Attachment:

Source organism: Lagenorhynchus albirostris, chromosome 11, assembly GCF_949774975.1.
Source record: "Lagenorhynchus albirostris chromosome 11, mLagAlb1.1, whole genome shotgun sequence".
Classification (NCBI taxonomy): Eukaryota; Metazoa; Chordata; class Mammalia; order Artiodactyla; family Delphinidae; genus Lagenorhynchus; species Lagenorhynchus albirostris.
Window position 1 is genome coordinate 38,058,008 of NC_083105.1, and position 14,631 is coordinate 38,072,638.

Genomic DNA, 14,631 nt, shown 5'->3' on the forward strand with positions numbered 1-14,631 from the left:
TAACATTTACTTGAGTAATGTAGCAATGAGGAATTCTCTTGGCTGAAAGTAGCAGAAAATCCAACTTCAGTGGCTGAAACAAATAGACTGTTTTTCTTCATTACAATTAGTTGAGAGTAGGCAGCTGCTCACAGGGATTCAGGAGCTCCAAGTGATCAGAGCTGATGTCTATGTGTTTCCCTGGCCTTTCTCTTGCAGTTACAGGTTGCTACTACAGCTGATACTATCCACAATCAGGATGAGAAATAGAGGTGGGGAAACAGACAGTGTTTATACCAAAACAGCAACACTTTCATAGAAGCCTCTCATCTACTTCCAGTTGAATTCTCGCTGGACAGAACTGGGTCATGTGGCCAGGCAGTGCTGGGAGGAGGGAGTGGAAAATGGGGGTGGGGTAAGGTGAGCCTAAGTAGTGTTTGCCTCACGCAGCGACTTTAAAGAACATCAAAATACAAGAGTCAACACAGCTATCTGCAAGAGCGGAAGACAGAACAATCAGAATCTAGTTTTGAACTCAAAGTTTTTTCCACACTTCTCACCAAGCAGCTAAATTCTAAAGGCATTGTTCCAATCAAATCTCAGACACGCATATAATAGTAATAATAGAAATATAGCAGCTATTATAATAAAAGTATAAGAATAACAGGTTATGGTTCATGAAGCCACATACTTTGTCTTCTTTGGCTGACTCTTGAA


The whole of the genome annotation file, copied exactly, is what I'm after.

Source organism: Lagenorhynchus albirostris, chromosome 11, assembly GCF_949774975.1.
Source record: "Lagenorhynchus albirostris chromosome 11, mLagAlb1.1, whole genome shotgun sequence".
Classification (NCBI taxonomy): Eukaryota; Metazoa; Chordata; class Mammalia; order Artiodactyla; family Delphinidae; genus Lagenorhynchus; species Lagenorhynchus albirostris.
Window position 1 is genome coordinate 38,058,008 of NC_083105.1, and position 14,631 is coordinate 38,072,638.

Genomic DNA, 14,631 nt, shown 5'->3' on the forward strand with positions numbered 1-14,631 from the left:
TAACATTTACTTGAGTAATGTAGCAATGAGGAATTCTCTTGGCTGAAAGTAGCAGAAAATCCAACTTCAGTGGCTGAAACAAATAGACTGTTTTTCTTCATTACAATTAGTTGAGAGTAGGCAGCTGCTCACAGGGATTCAGGAGCTCCAAGTGATCAGAGCTGATGTCTATGTGTTTCCCTGGCCTTTCTCTTGCAGTTACAGGTTGCTACTACAGCTGATACTATCCACAATCAGGATGAGAAATAGAGGTGGGGAAACAGACAGTGTTTATACCAAAACAGCAACACTTTCATAGAAGCCTCTCATCTACTTCCAGTTGAATTCTCGCTGGACAGAACTGGGTCATGTGGCCAGGCAGTGCTGGGAGGAGGGAGTGGAAAATGGGGGTGGGGTAAGGTGAGCCTAAGTAGTGTTTGCCTCACGCAGCGACTTTAAAGAACATCAAAATACAAGAGTCAACACAGCTATCTGCAAGAGCGGAAGACAGAACAATCAGAATCTAGTTTTGAACTCAAAGTTTTTTCCACACTTCTCACCAAGCAGCTAAATTCTAAAGGCATTGTTCCAATCAAATCTCAGACACGCATATAATAGTAATAATAGAAATATAGCAGCTATTATAATAAAAGTATAAGAATAACAGGTTATGGTTCATGAAGCCACATACTTTGTCTTCTTTGGCTGACTCTTGAA